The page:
Problem Solving

Simple techniques to use in Kaizen Meetings.

Kaizen – Problem Solving

Identify & Control the x’s: A Key Concept of Six Sigma

Kaizen – Problem Solving

What does that mean?
It’s a fancy way of saying: “You reap what you sow” “Rubbish in, rubbish out” “You can’t make a silk purse out of a sow’s ear” In short, the right mix of Materials, Facilities, Equipment, Maintenance and Set-up, Documentation Procedures, and Skilled Employees will result in quality finished products. An issue in any of these areas will result in scrap, downtime, rework, etc.

Kaizen – Problem Solving

How do we use this concept?
At this point we’ve identified a number of “poor results”, but have to be certain that we understand why they occur. We need to identify the Root Cause to assure that we can formulate effective solutions. If we don’t know exactly why things happen, what hope do we have to prevent them from occurring?

Kaizen – Problem Solving

Building Quality into the Process - RFT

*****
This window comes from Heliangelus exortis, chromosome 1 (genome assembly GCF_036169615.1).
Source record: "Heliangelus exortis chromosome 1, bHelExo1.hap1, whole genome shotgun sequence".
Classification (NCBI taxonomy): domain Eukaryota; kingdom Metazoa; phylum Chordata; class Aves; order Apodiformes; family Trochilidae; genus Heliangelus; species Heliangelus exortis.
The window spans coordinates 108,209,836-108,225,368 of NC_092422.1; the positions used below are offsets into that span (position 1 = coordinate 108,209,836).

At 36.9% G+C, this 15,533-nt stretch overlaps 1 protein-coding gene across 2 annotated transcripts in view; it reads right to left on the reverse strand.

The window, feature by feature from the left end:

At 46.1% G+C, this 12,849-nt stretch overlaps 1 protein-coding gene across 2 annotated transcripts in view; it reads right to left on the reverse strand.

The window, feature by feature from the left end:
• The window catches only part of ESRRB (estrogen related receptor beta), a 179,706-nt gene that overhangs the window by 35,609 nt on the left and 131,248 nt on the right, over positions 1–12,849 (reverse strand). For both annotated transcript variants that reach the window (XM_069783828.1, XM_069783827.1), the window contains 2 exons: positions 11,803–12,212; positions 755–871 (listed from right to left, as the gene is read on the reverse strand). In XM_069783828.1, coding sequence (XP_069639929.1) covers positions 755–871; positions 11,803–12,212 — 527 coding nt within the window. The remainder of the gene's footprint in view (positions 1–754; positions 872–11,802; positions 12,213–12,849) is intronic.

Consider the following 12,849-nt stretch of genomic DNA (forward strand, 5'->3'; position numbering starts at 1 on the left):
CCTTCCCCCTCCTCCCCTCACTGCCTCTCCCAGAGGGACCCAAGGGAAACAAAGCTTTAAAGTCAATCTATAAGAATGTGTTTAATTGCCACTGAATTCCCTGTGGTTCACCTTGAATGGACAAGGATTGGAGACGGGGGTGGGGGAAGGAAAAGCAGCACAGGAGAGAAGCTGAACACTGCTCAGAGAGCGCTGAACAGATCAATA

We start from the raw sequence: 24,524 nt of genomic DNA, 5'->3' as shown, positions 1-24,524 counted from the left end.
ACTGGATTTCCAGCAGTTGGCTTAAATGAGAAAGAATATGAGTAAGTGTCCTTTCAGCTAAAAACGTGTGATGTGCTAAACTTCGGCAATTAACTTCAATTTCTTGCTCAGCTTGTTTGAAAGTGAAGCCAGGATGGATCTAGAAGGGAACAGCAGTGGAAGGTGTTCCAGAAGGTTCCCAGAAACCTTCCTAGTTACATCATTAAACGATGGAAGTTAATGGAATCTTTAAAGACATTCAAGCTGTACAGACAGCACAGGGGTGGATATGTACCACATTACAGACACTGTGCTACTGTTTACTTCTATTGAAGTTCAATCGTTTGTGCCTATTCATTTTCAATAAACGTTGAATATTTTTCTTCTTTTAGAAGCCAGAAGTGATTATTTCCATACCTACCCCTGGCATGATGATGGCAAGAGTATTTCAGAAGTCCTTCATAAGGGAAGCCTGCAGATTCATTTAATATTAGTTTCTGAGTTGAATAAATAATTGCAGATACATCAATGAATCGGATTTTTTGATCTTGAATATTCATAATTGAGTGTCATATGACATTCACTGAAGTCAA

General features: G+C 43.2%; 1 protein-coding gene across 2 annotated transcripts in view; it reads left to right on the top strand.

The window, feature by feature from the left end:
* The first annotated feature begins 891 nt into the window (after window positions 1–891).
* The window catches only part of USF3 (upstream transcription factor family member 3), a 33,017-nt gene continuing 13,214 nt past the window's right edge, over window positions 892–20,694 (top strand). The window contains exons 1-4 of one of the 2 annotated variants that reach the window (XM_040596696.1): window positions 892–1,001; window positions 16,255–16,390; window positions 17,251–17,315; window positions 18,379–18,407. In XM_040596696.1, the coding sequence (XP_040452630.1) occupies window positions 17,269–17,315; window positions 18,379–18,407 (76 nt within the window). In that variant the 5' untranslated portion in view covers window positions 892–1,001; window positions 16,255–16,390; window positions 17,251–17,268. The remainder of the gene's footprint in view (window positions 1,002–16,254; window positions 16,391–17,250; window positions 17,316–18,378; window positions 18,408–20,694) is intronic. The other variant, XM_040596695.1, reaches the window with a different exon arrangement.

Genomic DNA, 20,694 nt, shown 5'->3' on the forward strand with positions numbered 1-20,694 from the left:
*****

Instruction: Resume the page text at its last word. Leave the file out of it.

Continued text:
Quality refers to finished products as well as processes. Some factors of quality principles are; •Use of mistake proofing to stop work as soon as problem occurs •Build quality into the process through standardisation •Everyone inspects
Worker responsible for own work and work received from prior process

•Do more than correct defects
Find the cause Implement solution

•100% designed in the process

Kaizen – Problem Solving

Mistake or Error Proofing (Poka Yoke)
Mistakes can occur through a number of sources: •Human Error.
•Processing wrong material or work piece. Not following standardised practices or procedures. Not maintaining equipment.

•Equipment Error.
•Improper set-up, adjustment error, excessive wear, poor maintenance. Over-burden or uneven production.

•Improper Parts or Materials
•Missing parts, wrong parts, defective parts.

Mistake proofing is the process of reducing/eliminating mistakes made by human, equipment or parts errors.

Kaizen – Problem Solving

Poka Yoke - Devices
Poka Yoke means mistake proofing through mechanisms or devices that prevent or highlight a mistake or error. Examples of Poka Yoke devices found at Brecon are; •Polyphem cameras •Missing label detection •Missing code detection •Check weighers •Optical Character Recognition (OCR) •Pharamcode readers •Walleting jigs •3 Pin plugs

Kaizen – Problem Solving

Visual Standards & Controls
Standards provide a visual representation of the correct way to do something Visual Standards in the workplace include; •Standardised Work Documentation •Cleaning SOPs •Action Guides •Training Aids •Setting Sheets •Hot Spot Guides •Job Banks